The train tram at Alexandria Garden: note the WC sign
The train tram at Alexandria Garden: note the WC sign

Rocking and swaying, our train tram travels non-stop along a wide walkway shared with pedestrians. Bright glaring reflections cover our locked windows, making photos impossible. Too bad since some of the park’s buildings are intriguing. My favorite is an elaborate Gothic-style building the imperial Romanov family used as their private church.

It takes the tram over 20 minutes finally to reach Peterhof’s Lower Garden and the long awaited restrooms. Peterhof is the most popular day trip from St. Petersburg and the restrooms have agonizingly long lines. Thankfully the men’s queue moves efficiently. Waiting for the other passengers to return, I test my wireless tour guide receiver. This nifty device will enable us to hear Marie’s descriptions as we navigate the palace crowds.

One passenger complains the women’s line isn’t moving, an exaggeration since several from our group are just outside the restroom entrance. To the annoyance of the women who’ve already waited 30 minutes for relief, Marie calls them back immediately. Instead of touring, she will now lead us to a more remote restroom “just 5 minutes away.” She guarantees fewer people there. Our Peterhof visit is disintegrating into a restroom quest.

When Things Really Go Wrong

On our walk we soon encounter the Checkerboard Fountain where water spills over a long sloping checkerboard. As it happens, a group of musicians start to play long Swiss-style horns in front of the checkerboard display. Several of us stop for photos. I pay attention to Marie’s comments as I quickly check that my camera hasn’t crashed as in the past. The camera works well. Images are recorded for my first time ever!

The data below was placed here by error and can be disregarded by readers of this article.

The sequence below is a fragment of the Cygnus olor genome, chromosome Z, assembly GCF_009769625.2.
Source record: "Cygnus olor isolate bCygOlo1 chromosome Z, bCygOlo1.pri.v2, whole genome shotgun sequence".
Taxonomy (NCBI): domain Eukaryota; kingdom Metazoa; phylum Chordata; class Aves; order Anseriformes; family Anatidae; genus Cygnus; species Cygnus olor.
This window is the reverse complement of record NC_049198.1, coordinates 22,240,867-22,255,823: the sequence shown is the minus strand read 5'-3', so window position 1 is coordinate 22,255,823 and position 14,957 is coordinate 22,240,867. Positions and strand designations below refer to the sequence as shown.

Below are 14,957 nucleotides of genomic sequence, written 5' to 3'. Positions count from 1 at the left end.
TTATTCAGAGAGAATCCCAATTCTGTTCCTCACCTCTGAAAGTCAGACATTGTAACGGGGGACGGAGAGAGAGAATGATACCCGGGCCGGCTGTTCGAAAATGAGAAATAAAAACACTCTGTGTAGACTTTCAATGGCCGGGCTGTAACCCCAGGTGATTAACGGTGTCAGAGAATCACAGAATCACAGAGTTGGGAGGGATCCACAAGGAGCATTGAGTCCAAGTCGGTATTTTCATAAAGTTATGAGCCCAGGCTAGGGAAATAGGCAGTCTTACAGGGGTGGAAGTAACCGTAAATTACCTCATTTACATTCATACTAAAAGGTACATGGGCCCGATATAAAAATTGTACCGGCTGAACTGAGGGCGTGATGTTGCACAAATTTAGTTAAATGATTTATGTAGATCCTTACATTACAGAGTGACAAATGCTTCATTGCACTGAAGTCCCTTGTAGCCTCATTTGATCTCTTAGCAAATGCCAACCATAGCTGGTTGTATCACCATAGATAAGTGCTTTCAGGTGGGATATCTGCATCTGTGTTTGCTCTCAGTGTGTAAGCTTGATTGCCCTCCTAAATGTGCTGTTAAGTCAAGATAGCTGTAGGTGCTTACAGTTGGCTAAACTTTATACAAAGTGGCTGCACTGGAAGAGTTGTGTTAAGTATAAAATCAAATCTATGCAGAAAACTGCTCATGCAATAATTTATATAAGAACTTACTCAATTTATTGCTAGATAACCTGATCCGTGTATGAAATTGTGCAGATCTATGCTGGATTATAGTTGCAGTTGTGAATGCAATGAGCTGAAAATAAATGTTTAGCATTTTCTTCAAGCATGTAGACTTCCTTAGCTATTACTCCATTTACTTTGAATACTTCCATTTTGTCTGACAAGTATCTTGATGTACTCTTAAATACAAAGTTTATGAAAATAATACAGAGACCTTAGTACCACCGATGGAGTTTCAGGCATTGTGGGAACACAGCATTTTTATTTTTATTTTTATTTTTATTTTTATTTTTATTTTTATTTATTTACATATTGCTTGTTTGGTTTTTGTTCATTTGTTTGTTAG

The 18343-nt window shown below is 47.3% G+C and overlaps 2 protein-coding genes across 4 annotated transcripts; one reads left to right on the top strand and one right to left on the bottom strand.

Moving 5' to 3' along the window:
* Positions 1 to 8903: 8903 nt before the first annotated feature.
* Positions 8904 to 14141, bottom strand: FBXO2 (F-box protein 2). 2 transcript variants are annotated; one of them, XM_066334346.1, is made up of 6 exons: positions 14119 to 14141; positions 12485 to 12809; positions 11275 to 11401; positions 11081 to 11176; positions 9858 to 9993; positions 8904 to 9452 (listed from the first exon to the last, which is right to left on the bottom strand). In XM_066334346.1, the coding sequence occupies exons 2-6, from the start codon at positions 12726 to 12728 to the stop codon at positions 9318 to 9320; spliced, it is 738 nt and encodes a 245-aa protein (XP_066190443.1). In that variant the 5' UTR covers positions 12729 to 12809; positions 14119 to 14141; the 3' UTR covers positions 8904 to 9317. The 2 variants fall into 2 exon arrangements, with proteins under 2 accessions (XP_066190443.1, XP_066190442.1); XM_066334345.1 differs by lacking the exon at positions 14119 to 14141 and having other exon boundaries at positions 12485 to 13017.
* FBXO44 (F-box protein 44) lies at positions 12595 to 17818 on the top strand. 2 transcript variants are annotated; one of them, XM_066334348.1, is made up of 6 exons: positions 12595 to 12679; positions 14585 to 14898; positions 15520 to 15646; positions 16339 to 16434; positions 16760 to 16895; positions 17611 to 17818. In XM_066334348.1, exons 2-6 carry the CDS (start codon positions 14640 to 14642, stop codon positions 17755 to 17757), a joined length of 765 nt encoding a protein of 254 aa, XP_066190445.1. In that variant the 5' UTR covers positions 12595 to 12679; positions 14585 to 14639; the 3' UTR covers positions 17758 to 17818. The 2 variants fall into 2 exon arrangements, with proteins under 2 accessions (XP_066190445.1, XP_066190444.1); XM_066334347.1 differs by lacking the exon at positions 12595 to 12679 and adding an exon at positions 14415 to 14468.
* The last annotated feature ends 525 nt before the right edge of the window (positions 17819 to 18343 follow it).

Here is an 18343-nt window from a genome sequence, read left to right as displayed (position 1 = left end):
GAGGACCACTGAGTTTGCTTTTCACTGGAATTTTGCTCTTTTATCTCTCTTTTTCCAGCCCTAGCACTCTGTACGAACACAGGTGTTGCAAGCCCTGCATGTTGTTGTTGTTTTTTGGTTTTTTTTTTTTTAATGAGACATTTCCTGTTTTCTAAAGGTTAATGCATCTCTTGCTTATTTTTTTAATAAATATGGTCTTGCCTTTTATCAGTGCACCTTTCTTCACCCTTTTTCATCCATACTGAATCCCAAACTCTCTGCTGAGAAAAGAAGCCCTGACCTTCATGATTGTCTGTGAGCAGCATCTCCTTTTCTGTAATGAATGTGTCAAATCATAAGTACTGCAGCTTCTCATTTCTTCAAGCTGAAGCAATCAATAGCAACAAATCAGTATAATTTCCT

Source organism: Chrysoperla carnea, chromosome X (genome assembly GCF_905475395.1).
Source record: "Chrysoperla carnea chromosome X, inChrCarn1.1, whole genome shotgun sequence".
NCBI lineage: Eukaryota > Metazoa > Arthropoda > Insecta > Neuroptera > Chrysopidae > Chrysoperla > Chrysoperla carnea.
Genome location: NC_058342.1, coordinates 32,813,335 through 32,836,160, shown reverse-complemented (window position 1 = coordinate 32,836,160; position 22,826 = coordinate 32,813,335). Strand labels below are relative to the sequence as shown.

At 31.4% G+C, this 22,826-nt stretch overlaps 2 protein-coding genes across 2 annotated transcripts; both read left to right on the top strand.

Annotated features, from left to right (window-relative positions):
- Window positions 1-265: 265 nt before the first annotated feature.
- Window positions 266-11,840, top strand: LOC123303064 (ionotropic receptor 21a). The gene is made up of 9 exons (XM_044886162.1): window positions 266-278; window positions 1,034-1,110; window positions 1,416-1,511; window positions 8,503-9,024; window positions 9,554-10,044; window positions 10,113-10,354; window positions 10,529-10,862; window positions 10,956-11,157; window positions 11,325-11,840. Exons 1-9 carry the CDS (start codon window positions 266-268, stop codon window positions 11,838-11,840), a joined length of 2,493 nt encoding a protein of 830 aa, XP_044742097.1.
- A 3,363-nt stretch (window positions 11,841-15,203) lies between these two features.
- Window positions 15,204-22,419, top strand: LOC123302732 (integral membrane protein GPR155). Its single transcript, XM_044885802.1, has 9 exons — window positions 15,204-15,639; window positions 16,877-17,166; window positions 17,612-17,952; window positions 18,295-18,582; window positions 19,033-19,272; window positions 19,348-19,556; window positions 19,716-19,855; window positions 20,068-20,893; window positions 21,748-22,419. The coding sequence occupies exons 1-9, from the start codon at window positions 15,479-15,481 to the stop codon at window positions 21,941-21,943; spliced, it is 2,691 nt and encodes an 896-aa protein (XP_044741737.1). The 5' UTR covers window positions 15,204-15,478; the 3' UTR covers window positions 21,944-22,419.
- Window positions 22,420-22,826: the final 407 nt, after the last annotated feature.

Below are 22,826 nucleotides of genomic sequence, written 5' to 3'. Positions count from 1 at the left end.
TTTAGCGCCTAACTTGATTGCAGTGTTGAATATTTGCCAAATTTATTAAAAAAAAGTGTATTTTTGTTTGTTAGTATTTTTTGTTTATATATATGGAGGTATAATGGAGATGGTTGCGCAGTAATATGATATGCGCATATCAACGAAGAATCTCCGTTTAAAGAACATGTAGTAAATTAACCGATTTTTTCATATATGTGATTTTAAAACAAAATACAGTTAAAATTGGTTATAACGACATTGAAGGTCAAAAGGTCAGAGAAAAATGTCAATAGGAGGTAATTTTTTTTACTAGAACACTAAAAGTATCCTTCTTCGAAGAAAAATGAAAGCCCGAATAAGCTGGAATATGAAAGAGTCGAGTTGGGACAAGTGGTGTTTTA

Abruptly, Marie’s commentary ends in mid-sentence. Her words don’t gradually fade away but suddenly cut off. Scanning the area, I don’t spot anyone from our group, including Linda, who is seriously interested in finding that next restroom. But they all were here only seconds ago. I even saw Linda out of the corner of my eye while I checked the camera.

The sidewalks of the Lower Garden are filled with tourists, making it increasingly difficult to pick out anyone even a short distance ahead. Marie’s logical route should be the restaurant in the Lower Grounds, though that’s also likely to be crowded. But it’s the only possible place within her promised “5-minute walk.” Wrong location. Plenty of people but none from our group. Yet there are no other buildings anywhere nearby. Perhaps on the upper terrace near the great Palace? That would probably take more than five minutes but I check it out anyway, hoping to hear Marie’s voice in my earbuds. Not there, either. I check my watch: 11 a.m.

Normally losing track of one’s group isn’t a serious concern since a guide typically details a departure point and at what time. Not today. Marie briefly mentioned our bus would leave from a different place but she never said where that would be. And I don’t recall her stating a departure time, either. Still, by now she must know she’s lost one of her group. I search again back in the Lower Gardens restaurant in case she shows up there. Again no luck. I have no idea where to look next. This is turning into a bad morning.

Read more about Tim and Linda’s travels at his blog site, Travels with Tim O’Keefe